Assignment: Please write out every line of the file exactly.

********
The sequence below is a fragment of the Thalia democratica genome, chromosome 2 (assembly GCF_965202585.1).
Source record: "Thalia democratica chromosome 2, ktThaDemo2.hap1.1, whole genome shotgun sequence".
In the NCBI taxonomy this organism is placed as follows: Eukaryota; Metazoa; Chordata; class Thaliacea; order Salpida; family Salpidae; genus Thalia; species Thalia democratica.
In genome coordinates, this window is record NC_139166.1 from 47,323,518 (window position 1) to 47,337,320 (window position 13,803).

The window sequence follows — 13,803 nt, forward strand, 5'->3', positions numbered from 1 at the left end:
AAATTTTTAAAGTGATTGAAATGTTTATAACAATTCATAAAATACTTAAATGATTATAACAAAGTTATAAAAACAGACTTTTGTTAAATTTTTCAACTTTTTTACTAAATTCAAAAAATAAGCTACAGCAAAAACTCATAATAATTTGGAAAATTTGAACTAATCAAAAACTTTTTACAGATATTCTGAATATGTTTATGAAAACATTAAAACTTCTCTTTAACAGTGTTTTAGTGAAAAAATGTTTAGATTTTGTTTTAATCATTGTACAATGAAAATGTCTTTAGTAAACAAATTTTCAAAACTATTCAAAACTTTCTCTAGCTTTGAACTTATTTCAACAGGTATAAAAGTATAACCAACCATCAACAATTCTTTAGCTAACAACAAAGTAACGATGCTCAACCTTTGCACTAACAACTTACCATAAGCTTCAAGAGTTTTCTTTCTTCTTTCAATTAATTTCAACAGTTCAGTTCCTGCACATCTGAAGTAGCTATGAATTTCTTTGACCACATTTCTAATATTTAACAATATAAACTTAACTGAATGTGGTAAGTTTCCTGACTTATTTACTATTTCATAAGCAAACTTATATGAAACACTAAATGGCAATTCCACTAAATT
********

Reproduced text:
The sequence below is a fragment of the Thalia democratica genome, chromosome 2 (assembly GCF_965202585.1).
Source record: "Thalia democratica chromosome 2, ktThaDemo2.hap1.1, whole genome shotgun sequence".
In the NCBI taxonomy this organism is placed as follows: Eukaryota; Metazoa; Chordata; class Thaliacea; order Salpida; family Salpidae; genus Thalia; species Thalia democratica.
In genome coordinates, this window is record NC_139166.1 from 47,323,518 (window position 1) to 47,337,320 (window position 13,803).

The window sequence follows — 13,803 nt, forward strand, 5'->3', positions numbered from 1 at the left end:
AAATTTTTAAAGTGATTGAAATGTTTATAACAATTCATAAAATACTTAAATGATTATAACAAAGTTATAAAAACAGACTTTTGTTAAATTTTTCAACTTTTTTACTAAATTCAAAAAATAAGCTACAGCAAAAACTCATAATAATTTGGAAAATTTGAACTAATCAAAAACTTTTTACAGATATTCTGAATATGTTTATGAAAACATTAAAACTTCTCTTTAACAGTGTTTTAGTGAAAAAATGTTTAGATTTTGTTTTAATCATTGTACAATGAAAATGTCTTTAGTAAACAAATTTTCAAAACTATTCAAAACTTTCTCTAGCTTTGAACTTATTTCAACAGGTATAAAAGTATAACCAACCATCAACAATTCTTTAGCTAACAACAAAGTAACGATGCTCAACCTTTGCACTAACAACTTACCATAAGCTTCAAGAGTTTTCTTTCTTCTTTCAATTAATTTCAACAGTTCAGTTCCTGCACATCTGAAGTAGCTATGAATTTCTTTGACCACATTTCTAATATTTAACAATATAAACTTAACTGAATGTGGTAAGTTTCCTGACTTATTTACTATTTCATAAGCAAACTTATATGAAACACTAAATGGCAATTCCACTAAATT